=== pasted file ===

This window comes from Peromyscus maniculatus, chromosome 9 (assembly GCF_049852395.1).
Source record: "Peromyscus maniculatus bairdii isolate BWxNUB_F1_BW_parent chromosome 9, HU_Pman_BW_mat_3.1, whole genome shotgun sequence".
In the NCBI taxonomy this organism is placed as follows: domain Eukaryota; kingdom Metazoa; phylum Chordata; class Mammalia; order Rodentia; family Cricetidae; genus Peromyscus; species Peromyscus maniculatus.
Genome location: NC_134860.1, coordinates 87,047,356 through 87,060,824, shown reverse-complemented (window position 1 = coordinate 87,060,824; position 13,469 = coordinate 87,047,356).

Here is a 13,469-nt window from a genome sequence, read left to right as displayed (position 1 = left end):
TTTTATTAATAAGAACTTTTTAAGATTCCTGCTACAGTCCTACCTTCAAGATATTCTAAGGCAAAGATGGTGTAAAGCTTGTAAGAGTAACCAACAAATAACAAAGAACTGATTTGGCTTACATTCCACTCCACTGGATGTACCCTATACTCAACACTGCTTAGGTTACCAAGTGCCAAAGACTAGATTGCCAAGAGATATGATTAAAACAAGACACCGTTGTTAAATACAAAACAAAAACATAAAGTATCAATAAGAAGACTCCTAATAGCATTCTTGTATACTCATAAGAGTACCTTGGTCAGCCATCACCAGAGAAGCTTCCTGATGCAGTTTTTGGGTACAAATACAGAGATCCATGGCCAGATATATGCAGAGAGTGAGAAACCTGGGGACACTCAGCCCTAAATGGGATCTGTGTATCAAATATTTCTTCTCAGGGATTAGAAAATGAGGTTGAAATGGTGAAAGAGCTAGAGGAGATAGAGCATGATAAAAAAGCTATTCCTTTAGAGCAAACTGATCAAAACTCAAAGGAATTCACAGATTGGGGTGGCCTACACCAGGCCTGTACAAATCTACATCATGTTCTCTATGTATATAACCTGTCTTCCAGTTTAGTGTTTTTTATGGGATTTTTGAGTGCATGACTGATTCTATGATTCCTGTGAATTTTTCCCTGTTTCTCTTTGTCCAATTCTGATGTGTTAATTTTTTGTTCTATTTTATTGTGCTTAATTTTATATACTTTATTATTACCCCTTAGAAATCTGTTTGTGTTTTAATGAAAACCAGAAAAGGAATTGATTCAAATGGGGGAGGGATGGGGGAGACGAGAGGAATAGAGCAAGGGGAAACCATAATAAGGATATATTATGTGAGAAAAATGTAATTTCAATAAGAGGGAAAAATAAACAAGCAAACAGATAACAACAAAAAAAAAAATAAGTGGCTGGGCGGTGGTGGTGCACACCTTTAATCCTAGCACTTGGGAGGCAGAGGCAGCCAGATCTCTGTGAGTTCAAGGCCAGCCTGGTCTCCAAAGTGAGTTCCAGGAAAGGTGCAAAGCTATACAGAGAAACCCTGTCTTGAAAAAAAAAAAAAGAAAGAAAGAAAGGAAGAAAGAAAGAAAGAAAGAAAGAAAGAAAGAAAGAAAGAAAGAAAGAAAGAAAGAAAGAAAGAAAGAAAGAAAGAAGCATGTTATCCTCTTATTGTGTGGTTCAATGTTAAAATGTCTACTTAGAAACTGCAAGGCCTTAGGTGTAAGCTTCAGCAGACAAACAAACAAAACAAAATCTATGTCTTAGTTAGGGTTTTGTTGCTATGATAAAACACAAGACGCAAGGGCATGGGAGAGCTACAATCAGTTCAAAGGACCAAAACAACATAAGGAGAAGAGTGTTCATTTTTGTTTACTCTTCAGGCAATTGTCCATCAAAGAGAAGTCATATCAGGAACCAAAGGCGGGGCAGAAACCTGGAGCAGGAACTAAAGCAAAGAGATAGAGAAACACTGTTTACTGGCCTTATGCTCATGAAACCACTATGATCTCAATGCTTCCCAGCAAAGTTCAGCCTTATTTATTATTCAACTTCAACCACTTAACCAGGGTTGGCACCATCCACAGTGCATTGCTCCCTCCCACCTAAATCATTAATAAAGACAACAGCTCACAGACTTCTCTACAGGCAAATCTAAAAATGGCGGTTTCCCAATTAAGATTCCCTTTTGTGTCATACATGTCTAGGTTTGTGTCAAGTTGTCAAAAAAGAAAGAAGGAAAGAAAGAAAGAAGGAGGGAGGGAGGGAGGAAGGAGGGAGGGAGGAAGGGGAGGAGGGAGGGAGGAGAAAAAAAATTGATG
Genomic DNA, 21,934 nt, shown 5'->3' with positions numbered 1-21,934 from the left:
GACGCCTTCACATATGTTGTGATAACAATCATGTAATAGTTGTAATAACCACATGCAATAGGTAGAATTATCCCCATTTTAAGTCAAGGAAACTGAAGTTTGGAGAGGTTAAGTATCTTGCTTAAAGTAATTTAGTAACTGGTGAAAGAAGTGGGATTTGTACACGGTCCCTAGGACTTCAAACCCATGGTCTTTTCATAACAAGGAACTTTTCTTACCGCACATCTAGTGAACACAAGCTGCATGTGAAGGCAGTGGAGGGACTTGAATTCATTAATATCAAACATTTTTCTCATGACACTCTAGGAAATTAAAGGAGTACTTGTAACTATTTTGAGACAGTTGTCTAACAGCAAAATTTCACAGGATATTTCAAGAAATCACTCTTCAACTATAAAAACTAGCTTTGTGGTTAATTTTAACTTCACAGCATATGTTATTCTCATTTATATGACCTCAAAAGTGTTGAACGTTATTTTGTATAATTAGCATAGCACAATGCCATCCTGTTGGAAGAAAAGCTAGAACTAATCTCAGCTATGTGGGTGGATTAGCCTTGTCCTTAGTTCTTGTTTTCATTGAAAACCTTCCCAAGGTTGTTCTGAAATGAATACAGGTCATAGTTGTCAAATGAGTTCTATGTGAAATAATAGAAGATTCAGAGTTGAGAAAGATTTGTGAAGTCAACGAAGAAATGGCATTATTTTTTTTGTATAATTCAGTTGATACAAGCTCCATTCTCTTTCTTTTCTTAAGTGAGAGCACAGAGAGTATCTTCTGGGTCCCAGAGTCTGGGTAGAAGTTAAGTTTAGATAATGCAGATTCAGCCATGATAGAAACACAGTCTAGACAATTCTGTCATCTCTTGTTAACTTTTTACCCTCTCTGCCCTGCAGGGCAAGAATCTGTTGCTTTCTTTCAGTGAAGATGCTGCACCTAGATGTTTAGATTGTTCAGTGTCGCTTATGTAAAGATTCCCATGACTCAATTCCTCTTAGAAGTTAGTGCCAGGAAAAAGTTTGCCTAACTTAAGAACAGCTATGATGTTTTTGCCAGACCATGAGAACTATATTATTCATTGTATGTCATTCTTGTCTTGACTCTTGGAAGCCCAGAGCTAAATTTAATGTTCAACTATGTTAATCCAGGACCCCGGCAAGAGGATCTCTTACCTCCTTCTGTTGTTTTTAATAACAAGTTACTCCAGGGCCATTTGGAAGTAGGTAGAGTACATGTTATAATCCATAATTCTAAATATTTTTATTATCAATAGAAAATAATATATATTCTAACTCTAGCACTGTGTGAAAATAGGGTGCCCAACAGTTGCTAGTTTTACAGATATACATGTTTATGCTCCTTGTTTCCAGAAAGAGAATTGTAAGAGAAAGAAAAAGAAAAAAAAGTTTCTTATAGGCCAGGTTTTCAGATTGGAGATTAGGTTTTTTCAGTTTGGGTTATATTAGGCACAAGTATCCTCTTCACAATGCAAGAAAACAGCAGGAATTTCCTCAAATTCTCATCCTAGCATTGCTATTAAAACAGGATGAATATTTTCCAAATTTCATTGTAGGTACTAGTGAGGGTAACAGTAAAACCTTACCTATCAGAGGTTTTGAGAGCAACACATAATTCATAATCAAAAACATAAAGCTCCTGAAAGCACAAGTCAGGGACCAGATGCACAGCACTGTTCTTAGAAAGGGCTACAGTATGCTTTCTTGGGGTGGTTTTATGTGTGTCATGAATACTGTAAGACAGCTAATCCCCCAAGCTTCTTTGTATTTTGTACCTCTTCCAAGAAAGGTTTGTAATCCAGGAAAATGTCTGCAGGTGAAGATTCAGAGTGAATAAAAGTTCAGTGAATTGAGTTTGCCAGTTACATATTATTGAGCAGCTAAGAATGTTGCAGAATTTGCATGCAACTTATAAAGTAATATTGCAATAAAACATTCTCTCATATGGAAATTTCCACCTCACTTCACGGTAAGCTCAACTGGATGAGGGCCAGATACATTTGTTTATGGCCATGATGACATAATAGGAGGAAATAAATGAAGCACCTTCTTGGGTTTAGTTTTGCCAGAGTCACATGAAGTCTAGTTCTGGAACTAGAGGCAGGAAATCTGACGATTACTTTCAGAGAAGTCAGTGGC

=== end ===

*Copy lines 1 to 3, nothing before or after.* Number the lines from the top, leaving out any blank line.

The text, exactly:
This window comes from Peromyscus maniculatus, chromosome 9 (assembly GCF_049852395.1).
Source record: "Peromyscus maniculatus bairdii isolate BWxNUB_F1_BW_parent chromosome 9, HU_Pman_BW_mat_3.1, whole genome shotgun sequence".
In the NCBI taxonomy this organism is placed as follows: domain Eukaryota; kingdom Metazoa; phylum Chordata; class Mammalia; order Rodentia; family Cricetidae; genus Peromyscus; species Peromyscus maniculatus.